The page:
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By Matthew Coffina, CFA and Jeremy Glaser | 06-09-2015 01:00 PM

New Wide Moats in Banks and Software

We recently upgraded a few banks and enterprise software firms to wide moat status, and raised our fair value estimates on health-care REITs.

Jeremy Glaser: For Morningstar, I'm Jeremy Glaser.

I'm joined today by Matt Coffina, editor of our StockInvestor newsletter. We are going to look at some recent ratings changes and moat upgrades from our equity research team.

Matt, thanks for joining me.

Matt Coffina: Thanks for having me, Jeremy.

Glaser: Let's start with banks. We recently upgraded the moat to "wide" on several global banks. Can you talk about what precipitated this move and how we think about competitive advantage when it comes to these institutions?

Coffina: Our thinking here has really evolved over the years. Before the financial crisis we had way too many wide-moat banks, and of course we all know what happened to the banking sector during the financial crisis. Around that time, we downgraded the vast majority of those wide-moat banks to narrow moat, and I think the pendulum may have swung a little too far.

There are still are a handful of banks with very strong competitive advantages, usually resulting from cost advantages--for example, lower credit losses, lower operating costs, especially lower costs of funds if they have a lot of low-cost deposits. At the same time, a lot of these banks have high customer-switching costs or at least customers usually take the path of least resistance. If you already have your direct deposit set up, you have your automatic bill-pay set up, you have some credit cards linked to your bank account, and so on, customers would just as soon stay with their existing bank. Given that, banks can get away with charging some fees here and there, and the bank has to do something really bad for customers to go out and look for a different bank.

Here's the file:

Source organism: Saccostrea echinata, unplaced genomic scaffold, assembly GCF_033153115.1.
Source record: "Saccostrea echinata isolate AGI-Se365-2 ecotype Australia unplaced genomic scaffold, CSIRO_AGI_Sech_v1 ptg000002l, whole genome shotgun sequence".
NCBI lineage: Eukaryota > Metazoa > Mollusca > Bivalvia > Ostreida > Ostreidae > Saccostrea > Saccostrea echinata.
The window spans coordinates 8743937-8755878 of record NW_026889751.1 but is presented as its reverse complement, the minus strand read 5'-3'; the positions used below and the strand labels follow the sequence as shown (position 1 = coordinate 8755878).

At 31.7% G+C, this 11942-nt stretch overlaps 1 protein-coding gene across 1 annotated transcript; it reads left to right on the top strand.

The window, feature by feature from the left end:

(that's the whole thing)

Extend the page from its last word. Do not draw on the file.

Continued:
The combination of cost advantages and customer-switching costs, we think, does allow for wide moats with a very small minority of banks.

Glaser: Which banks did we recently upgrade?

Coffina: We really went through our coverage universe country-by-country, and we found that some countries are more conducive to wide-moat banks than others. We looked at, for example, macroeconomic and regulatory factors, the competitive environment, and so on.

We found that, for example, the U.S market is actually one of the least attractive banking markets in the world; it's still very, very competitive. Whereas a lot of international banking markets have consolidated around just a few large banks, the U.S. still has thousands of banks competing aggressively for deposits and loans. The U.S. also has multiple regulators. Regulators in general are more stringent these days in terms of capital requirements and other factors like that.

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